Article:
Donatella Pegazzano. Bindo Altoviti: committenza e mecenatismo di un banchiere del Cinquecento. PhD Diss. (Florence: Università degli Studi di Firenze, 1988), pp. 95-103
Kathleen Weil-Garris Brandt. "Mrs. Gardner's Renaissance." Imaging the Self in Renaissance Italy. Fenway Court, vol. 23 (1990-1991), pp. 13-15, fig. 5. (as about 1550)
Hilliard Goldfarb. Imaging the Self in Renaissance Italy. Exploring Treasures in the Isabella Stewart Gardner Museum III. Exh. cat. (Boston: Isabella Stewart Gardner Museum, 1992), pp. 25-28, 47, ill. (as about 1550)
Alan Chong et al. (eds.) Eye of the Beholder: Masterpieces from the Isabella Stewart Gardner Museum (Boston, 2003), pp. 86-88, ills. (as about 1550)
Alan Chong et al. Raphael, Cellini & A Renaissance Banker: The Patronage of Bindo Altoviti. Exh. cat. (Boston: Isabella Stewart Gardner Museum; Florence: Museo Nazionale del Bargello, 2003), pp. xi, xiv-xvi, xvii, xxi-xxii, 40-41, 80-82, 115, 125-28, 133-43, 162-64, 224, 237-62, 265, 267, 374, 399, 404-05, figs. 64, 67, 140, cat. 20. (as between January 1549 and the following spring; the base as not original)
Donatella Pegazzano et al. Benvenuto Cellini (Rome, 2005), pp. 162-166, 186, no. 17. (as 1549)
Cynthia Saltzman. Old Masters, New World: America’s Raid on Europe’s Great Pictures (New York: Penguin Books, 2008), pp. 90, 92.
Alan Chong. "Isabella Gardner, Bernard Berenson, and Otto Gutekunst" in Jeremy Howard (ed.). Colnaghi: The History (London, 2010), p. 29, fig. 6.
Francesca G. Brewer et al. "The Portrait Busts of Cosimo I & Bindo Altoviti from the Inside Out." Marks of Identity: New Perspectives on Sixteenth-Century Italian Sculpture. Fenway Court, vol. 32 (Boston, 2012), pp. 62-81, figs. 2, 6, 8-9, 12-13, 15, 18. (as finished around 1550; the base as later)
Antonia Boström. "Kinship and Art: The Patronage of the Soderini and Ridolfi Families in Florence and Rome." Marks of Identity: New Perspectives on Sixteenth-Century Italian Sculpture. Fenway Court, vol. 32 (Boston, 2012), p. 99. (as 1549-1550, according to Dimitrios Zikos)
Jeremy Howard. "Colnaghi, Bernard Berenson and Mrs. Gardner's first Botticelli" in Colnaghi. Colnaghi Past, Present, and Future: An Anthology (London, 2016), pp. 21, 74-75, fig. 14.
Carl Brandon Strehlke. "Bernard and Mary Collect: Pictures Come to I Tattti" in Carl Brandon Strehlke and Machtelt Brüggen Israëls. The Bernard and Mary Berenson Collection of European Paintings at Villa I Tatti (Milan, 2015), pp. 28, 43.
Joseph Connors. "The Berenson Collection: A Guide." I Tatti Studies in the Italian Renaissance (Fall 2016), p. 254.


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Commentary

The bust is a portrait of Bindo Altoviti (1491–1557) who was born into a family of Florentine bankers. He achieved considerable power as banker and administrator for the papacy; he supervised agriculture in the Papal States and managed the rebuilding of St. Peter’s Basilica. Altoviti was also a remarkable patron of the arts: he owned or commissioned work from many notable sixteenth-century artists, including Raphael, Michelangelo, Cellini, Giorgio Vasari, Francesco Salviati, and Jacopo Sansovino. Around 1515, Raphael portrayed Bindo Altoviti as an elegant and beautiful young man (National Gallery of Art, Washington).

The Altoviti family had long been rivals of the Medici. Bindo’s relationship with the Medici rulers of Florence was tense, although he conducted business with them and accepted honors from them. For the most part, Bindo lived in exile in Rome to avoid their authority. By 1550, the hostility between Bindo and Cosimo de’ Medici, the duke of Florence, became evident. Cosimo refused to allow Bindo’s son to take up his post as archbishop of Florence. Bindo financed an army to support the anti-Medici forces in Siena, and then spent much of his fortune underwriting an alliance with France intended to liberate Florence from Medici rule. These efforts failed before Bindo died in 1557.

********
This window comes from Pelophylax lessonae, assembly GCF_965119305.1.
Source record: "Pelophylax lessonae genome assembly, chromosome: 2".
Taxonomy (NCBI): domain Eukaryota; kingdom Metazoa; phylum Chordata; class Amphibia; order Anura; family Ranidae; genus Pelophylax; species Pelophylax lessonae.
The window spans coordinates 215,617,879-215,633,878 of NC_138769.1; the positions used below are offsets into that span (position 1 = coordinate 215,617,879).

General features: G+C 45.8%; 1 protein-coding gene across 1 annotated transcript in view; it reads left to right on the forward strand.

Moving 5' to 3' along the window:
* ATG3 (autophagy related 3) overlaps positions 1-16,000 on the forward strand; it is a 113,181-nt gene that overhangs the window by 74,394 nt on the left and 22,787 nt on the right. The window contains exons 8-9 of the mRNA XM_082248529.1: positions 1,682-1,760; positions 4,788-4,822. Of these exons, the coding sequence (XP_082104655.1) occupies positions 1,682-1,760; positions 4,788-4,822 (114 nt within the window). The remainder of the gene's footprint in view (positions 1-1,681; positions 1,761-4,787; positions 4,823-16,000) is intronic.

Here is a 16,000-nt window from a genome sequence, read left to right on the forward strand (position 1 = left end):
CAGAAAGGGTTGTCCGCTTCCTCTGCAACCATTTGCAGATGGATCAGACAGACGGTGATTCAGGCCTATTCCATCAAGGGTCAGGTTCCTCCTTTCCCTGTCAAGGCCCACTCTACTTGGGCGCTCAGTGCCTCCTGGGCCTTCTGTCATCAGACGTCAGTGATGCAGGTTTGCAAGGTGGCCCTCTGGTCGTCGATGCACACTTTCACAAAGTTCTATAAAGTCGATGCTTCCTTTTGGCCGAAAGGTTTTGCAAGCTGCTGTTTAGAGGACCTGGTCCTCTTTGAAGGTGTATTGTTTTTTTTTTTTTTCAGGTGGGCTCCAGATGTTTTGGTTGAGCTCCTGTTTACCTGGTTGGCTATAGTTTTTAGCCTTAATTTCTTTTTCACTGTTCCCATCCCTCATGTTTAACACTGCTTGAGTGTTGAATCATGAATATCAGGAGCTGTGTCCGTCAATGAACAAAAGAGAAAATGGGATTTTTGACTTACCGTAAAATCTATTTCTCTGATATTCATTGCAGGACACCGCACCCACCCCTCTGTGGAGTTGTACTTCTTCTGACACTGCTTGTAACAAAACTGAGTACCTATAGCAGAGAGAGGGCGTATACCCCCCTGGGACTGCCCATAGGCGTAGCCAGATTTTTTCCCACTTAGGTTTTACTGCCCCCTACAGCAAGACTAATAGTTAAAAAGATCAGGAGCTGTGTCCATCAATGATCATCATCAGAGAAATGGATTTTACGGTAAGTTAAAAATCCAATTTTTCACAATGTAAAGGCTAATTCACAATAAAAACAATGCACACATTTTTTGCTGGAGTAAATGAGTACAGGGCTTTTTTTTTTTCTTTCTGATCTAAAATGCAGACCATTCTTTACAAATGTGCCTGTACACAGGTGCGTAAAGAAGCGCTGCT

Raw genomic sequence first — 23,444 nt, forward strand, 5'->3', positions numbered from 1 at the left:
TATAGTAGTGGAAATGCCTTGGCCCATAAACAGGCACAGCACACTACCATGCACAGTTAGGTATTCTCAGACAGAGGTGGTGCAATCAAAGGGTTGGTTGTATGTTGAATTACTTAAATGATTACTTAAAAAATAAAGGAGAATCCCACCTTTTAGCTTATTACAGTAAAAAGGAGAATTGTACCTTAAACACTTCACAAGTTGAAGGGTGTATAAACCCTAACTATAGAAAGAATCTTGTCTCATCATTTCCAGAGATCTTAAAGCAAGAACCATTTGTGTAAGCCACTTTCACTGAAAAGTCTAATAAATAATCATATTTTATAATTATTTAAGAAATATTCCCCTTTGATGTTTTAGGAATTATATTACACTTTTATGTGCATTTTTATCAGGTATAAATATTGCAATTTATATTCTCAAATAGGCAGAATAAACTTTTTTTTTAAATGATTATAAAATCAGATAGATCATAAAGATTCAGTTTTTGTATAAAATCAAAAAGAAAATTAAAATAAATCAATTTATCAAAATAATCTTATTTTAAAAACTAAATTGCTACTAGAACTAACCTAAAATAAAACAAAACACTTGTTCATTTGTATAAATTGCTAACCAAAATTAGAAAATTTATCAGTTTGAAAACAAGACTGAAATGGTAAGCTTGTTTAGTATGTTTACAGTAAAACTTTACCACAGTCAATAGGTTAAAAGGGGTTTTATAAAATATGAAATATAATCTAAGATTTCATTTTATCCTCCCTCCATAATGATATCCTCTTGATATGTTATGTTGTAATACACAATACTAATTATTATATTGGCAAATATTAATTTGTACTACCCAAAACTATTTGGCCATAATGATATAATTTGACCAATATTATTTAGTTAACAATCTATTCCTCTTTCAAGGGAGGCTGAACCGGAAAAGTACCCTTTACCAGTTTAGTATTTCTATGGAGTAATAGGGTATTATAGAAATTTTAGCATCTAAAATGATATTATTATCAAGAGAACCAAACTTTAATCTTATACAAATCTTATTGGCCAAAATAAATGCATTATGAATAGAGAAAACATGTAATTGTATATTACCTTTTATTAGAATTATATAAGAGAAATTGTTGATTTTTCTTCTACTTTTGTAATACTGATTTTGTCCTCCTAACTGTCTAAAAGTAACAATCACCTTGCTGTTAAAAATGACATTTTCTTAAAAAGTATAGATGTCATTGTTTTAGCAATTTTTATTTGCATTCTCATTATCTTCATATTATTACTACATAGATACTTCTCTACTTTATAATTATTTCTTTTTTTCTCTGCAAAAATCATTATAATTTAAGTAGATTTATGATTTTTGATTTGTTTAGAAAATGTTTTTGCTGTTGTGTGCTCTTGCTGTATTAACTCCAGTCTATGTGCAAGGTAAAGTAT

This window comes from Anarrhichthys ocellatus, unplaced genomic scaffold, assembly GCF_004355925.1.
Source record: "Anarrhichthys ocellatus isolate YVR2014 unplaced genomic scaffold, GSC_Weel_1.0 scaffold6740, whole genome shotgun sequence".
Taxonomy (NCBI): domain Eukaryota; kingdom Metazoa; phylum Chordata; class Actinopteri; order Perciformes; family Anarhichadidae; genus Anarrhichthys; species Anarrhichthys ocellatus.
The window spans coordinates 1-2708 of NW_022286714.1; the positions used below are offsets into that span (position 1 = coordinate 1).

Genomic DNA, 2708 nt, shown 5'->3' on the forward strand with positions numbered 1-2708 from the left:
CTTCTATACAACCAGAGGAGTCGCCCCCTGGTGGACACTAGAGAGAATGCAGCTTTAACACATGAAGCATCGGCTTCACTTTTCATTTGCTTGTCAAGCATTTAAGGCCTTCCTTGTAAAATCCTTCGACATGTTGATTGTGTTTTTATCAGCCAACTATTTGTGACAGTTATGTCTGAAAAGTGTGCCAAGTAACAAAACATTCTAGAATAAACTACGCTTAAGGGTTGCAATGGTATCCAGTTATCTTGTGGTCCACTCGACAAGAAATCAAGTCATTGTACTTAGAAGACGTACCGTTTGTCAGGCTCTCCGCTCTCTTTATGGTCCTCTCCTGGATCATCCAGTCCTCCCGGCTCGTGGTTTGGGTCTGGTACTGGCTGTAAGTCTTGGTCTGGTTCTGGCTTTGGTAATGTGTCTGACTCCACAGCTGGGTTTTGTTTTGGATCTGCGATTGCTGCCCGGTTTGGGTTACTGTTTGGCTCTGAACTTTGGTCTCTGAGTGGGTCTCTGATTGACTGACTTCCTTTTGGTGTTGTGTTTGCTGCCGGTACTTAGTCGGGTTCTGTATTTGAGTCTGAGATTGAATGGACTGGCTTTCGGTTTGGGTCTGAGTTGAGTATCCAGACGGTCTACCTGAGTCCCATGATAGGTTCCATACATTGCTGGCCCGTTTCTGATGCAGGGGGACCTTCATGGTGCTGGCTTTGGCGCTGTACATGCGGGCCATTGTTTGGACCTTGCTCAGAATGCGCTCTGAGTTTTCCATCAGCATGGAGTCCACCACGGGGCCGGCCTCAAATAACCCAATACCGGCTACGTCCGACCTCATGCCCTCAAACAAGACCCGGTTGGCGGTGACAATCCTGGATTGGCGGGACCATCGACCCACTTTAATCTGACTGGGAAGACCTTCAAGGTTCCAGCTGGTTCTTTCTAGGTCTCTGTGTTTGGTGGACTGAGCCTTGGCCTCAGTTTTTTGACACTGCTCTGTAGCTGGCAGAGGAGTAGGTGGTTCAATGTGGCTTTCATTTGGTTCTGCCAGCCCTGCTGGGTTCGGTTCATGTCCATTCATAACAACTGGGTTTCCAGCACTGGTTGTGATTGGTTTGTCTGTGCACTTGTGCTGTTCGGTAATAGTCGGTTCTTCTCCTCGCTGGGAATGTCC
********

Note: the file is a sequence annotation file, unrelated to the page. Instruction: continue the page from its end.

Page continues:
It was at this period that Cellini produced his bust of Bindo Altoviti. Nearly sixty, Bindo is depicted as a stoic, world-weary figure, although his gaze remains alert and dynamic. The sculpture echoes ancient busts of philosophers, and indeed was displayed next to ancient Roman busts in Bindo’s palace. Nearly life-size, the work presents remarkable contrasts of textures. The beard is energetically modeled and shows the repeated working of the original wax model. Very different is the careful rendering of wrinkles and details of the face, and the painstaking precision of Bindo’s unusual cap.

Cellini made a bust of Bindo’s hated rival Cosimo de’ Medici, made just three years earlier (Museo del Bargello, Florence). Highly energized and aggressive, Cosimo’s bust is almost overwhelming in its grandeur and dazzle. It is a public and militaristic portrait, whereas the bust of Bindo is private and humanist, both in execution and original context. It seems that Cellini and Altoviti conspired to create a portrait as different as possible from Cosimo’s, although both emulate ancient prototypes and were surely meant to rival the bronzes of antiquity. Bindo Altoviti is portrayed as republican philosopher rather than imperial general.

In the nineteenth century, several museums attempted to buy the bust from the Altoviti palace in Rome. Finally, in 1898 the work was put up for sale via Colnaghi, and Mrs. Gardner snapped it up. It is her only large sculpture in bronze, a medium that did not usually interest her.

Source: Alan Chong, "Bindo Altoviti," in Eye of the Beholder, edited by Alan Chong et al. (Boston: ISGM and Beacon Press, 2003): 87-88.

Conservation notes:

In the fall of 2001, the Cellini bust—one of only two monumental portrait busts made by artist Benvenuto Cellini (1500-1571), and widely considered the most important Renaissance bronze in the United States—was returned to its permanent place in the Titian Room after extensive conservation. Conservation work focused on removing centuries of hardened and discolored waxes, oils and dirt from the surface of the sculpture, revealing the extent of Cellini’s fine detailing and the artist’s original patina. On the heels of this work, the Cellini bust was the centerpiece of a scholarly exhibition Raphael, Cellini, and a Renaissance Banker: The Patronage of Bindo Altoviti, presented by the Museum in 2003-2004.